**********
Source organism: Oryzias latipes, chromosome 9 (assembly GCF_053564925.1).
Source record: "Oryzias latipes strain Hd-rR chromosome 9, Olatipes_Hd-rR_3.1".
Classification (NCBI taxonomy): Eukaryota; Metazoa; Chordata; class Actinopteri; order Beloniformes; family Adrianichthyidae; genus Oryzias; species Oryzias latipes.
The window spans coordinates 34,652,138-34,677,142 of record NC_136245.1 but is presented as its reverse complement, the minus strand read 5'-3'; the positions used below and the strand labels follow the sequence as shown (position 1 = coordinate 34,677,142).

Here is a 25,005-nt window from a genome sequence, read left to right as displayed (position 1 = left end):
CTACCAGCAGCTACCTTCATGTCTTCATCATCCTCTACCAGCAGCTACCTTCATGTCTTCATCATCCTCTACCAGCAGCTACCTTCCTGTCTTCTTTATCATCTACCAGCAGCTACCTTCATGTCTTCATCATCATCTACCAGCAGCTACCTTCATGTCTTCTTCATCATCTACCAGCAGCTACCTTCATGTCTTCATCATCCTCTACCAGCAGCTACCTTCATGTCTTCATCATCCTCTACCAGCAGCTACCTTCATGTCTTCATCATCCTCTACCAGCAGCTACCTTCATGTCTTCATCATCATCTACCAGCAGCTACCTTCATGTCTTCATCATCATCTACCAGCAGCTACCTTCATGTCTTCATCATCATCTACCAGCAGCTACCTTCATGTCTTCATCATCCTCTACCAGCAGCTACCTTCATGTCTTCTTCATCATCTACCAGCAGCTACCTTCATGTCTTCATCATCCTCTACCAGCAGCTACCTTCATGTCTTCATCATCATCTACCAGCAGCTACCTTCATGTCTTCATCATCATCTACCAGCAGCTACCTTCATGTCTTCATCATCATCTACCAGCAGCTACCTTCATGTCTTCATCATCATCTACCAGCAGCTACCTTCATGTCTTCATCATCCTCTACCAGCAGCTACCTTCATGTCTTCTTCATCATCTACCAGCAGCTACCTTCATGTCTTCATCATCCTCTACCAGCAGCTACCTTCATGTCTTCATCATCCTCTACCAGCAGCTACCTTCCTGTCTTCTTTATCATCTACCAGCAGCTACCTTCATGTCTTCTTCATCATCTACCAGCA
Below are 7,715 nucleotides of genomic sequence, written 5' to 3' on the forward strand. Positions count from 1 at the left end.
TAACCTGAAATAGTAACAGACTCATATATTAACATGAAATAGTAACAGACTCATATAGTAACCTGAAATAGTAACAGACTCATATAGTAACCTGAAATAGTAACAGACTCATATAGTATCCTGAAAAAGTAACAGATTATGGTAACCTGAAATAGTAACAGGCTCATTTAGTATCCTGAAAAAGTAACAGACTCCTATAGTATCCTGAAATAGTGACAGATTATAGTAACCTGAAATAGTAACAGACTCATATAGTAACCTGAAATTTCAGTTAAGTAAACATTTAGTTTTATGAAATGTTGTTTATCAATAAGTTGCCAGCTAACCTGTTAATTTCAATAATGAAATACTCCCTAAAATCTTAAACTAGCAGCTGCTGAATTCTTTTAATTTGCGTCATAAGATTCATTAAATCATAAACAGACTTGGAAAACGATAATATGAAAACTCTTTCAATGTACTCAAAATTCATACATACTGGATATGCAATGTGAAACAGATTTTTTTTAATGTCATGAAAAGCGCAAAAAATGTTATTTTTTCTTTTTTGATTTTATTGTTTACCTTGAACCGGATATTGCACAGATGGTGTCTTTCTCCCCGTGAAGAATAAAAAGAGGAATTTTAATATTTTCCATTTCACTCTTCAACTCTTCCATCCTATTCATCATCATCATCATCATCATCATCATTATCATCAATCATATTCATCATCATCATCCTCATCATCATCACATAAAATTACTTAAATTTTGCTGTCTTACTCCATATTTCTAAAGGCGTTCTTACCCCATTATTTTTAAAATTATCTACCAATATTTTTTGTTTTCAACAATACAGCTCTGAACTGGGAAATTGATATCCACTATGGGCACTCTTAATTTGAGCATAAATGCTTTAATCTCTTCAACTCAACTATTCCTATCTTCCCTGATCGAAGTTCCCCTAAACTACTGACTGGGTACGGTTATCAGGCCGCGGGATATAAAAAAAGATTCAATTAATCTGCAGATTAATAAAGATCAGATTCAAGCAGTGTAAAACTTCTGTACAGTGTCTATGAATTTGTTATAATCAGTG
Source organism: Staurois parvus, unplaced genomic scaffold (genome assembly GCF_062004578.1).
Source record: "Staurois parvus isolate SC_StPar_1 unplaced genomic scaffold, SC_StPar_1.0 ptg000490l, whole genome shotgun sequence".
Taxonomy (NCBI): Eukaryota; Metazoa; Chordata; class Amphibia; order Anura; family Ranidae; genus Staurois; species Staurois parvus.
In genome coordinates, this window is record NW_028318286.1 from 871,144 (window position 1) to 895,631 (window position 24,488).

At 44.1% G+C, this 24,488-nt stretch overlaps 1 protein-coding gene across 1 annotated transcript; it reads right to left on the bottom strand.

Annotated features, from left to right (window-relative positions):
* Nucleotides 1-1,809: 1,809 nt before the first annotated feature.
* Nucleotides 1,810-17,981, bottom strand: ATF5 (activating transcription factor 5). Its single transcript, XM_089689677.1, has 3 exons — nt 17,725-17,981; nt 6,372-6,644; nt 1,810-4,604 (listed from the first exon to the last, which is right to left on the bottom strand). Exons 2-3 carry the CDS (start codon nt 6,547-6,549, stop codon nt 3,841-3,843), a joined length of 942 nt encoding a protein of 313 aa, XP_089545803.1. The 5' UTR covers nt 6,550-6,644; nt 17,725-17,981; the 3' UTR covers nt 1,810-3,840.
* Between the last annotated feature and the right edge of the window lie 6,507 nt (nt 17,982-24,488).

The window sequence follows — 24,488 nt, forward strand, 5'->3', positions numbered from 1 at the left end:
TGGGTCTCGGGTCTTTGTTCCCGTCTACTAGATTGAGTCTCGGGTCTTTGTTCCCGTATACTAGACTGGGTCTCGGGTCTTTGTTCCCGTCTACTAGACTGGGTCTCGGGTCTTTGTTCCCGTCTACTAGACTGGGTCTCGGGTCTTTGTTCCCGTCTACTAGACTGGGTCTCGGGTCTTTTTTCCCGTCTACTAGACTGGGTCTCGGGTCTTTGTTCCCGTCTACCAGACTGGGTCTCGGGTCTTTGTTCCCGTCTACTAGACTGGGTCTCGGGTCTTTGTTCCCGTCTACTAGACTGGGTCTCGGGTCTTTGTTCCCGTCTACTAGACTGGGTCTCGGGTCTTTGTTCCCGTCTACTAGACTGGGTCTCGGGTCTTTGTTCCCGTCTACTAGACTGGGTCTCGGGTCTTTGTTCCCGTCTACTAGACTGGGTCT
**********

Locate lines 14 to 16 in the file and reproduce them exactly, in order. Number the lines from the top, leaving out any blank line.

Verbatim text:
Annotated features, from left to right (window-relative positions):
* Nucleotides 1-1,809: 1,809 nt before the first annotated feature.
* Nucleotides 1,810-17,981, bottom strand: ATF5 (activating transcription factor 5). Its single transcript, XM_089689677.1, has 3 exons — nt 17,725-17,981; nt 6,372-6,644; nt 1,810-4,604 (listed from the first exon to the last, which is right to left on the bottom strand). Exons 2-3 carry the CDS (start codon nt 6,547-6,549, stop codon nt 3,841-3,843), a joined length of 942 nt encoding a protein of 313 aa, XP_089545803.1. The 5' UTR covers nt 6,550-6,644; nt 17,725-17,981; the 3' UTR covers nt 1,810-3,840.